Unable to win support in the Senate for their misguided policies, fossil fuel allies in the House have resorted to trying to use the debt limit to pass their massive giveaway to oil and gas companies. Late on Wednesday, the House narrowly passed H.R.2811 which would lift the debt limit, avoiding the economic catastrophe that would ensue if the U.S. defaults on its debt payments, but it also includes a slew of unrelated priorities on various energy and natural resource topics. Most of these provisions are recycled from H.R.1, the House leadership’s marquee energy package which passed the House earlier this spring and went nowhere in the Senate.
Among other things, H.R.2811 (like H.R.1 before it) once again tries to reverse many of the Inflation Reduction Act’s reforms to the onshore oil and gas leasing program: the bill would return royalty rates, minimum bids, and rental rates to the outdated rates that were put in place in 1920; eliminate the fees companies pay to nominate land for leasing; restore noncompetitive leasing, letting companies lock up public land for just $1.50 an acre; and impose a per-page fee for exercising the right to protest lease sales. The bill would also require quarterly lease sales to be held in a variety of states, including several Western states, and remove the Interior Secretary’s authority to determine which lands are eligible for oil and gas leasing. This provision would pave the way for companies—or anyone—to lock up public lands by nominating and leasing parcels regardless of their oil and gas production potential or any other values and uses of the land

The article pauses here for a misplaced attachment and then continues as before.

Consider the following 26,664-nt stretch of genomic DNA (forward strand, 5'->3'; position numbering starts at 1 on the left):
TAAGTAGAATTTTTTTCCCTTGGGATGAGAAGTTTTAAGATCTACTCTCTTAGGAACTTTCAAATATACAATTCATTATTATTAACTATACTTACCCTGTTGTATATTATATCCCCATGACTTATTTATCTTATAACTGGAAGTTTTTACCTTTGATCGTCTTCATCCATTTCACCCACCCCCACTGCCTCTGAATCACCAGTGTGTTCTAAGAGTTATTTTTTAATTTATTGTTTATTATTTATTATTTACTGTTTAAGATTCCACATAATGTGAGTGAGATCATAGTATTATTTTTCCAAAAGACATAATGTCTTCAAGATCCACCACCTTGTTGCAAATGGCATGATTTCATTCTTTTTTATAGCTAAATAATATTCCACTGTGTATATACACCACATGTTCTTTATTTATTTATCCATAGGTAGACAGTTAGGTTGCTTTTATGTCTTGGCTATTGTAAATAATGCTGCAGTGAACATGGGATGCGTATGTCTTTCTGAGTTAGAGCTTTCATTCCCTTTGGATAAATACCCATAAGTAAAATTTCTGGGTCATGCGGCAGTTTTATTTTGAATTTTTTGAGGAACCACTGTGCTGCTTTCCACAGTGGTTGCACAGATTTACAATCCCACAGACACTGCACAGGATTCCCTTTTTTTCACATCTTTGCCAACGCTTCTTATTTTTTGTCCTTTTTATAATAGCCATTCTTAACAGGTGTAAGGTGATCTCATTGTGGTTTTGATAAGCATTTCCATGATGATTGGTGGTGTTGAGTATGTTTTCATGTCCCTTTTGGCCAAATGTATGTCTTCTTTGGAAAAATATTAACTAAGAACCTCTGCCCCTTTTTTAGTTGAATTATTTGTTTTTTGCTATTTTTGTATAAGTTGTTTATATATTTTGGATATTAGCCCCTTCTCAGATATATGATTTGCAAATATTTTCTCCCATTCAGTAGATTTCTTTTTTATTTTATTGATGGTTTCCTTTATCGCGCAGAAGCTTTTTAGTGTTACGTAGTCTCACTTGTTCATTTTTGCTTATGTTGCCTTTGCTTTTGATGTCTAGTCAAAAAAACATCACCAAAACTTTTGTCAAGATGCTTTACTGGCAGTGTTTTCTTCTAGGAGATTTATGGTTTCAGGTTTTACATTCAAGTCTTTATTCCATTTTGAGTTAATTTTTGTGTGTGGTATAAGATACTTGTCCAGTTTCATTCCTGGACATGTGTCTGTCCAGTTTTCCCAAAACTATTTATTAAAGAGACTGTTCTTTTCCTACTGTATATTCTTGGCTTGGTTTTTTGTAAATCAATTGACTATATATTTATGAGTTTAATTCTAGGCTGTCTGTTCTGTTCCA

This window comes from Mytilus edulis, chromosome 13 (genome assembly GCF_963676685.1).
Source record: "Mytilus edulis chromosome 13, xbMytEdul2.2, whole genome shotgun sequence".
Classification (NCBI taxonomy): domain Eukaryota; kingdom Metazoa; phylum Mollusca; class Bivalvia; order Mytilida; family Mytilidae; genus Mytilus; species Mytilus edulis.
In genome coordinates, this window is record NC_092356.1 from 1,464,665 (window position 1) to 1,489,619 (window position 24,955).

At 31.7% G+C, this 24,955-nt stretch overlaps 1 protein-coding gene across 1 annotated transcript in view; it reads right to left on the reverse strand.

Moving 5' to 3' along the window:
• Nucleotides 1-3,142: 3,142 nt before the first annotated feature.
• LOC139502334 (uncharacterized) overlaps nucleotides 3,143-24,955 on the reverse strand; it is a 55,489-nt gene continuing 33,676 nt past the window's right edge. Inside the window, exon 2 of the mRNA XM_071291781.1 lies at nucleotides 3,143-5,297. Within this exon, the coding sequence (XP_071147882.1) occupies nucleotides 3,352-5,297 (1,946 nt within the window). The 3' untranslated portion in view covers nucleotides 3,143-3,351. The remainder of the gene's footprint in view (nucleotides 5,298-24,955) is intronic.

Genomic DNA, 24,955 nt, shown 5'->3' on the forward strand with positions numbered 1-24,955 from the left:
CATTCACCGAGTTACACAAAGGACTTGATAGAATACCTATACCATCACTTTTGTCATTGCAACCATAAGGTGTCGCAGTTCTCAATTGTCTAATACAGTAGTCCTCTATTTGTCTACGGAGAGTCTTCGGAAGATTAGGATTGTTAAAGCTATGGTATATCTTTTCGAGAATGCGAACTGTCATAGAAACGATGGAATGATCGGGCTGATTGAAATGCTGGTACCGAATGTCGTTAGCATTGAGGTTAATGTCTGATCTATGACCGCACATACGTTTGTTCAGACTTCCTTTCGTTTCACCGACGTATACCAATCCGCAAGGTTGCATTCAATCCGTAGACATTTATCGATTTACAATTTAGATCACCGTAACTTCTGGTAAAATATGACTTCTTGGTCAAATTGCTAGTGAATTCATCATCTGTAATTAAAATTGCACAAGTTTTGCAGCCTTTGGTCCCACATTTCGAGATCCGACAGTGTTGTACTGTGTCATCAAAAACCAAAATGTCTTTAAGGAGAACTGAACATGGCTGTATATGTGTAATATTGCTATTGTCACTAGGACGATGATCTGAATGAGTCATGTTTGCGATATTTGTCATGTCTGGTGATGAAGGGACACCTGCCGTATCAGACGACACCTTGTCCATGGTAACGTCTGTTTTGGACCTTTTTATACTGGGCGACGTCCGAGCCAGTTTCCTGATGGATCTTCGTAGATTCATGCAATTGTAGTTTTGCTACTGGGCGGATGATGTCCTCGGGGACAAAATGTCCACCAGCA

Like H.R.1 before it, H.R.2811 is almost certain to die immediately in the Senate, and President Joe Biden has said he will veto it if it gets to his desk. Unlike the death of H.R.1, however, failure to increase the debt limit will have drastic impacts for the American economy. Tying the debt limit to unpopular and unpassable policies demonstrates that fossil fuel allies in the House care only about giveaways to oil and gas companies and are unserious about legislating in the best interests of the American people.
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Quote of the day
Just when we think we got a small win, the industry calls in a favor for those donations. This move by Senator Cortez Masto is disappointing; we thought she was an ally of the environment.”
The views at @blackcanyonnps in Colorado are epic. The Black Canyon is incredibly deep and sheer, with plunging cliffs, soaring buttresses and a thundering river that rushes past the narrow walls exposing some of the oldest rocks in North America, dating back nearly two billion years.
The Painted Wall (pictured) is the highest cliff in Colorado and one of the most dramatic sights in the park. For comparison, four Washington Monuments stacked on top of each would be roughly the same height as the wall.
Photo by Eric Ritchie
(featured image: Oil and gas development in Wyoming, Bureau of Land Management)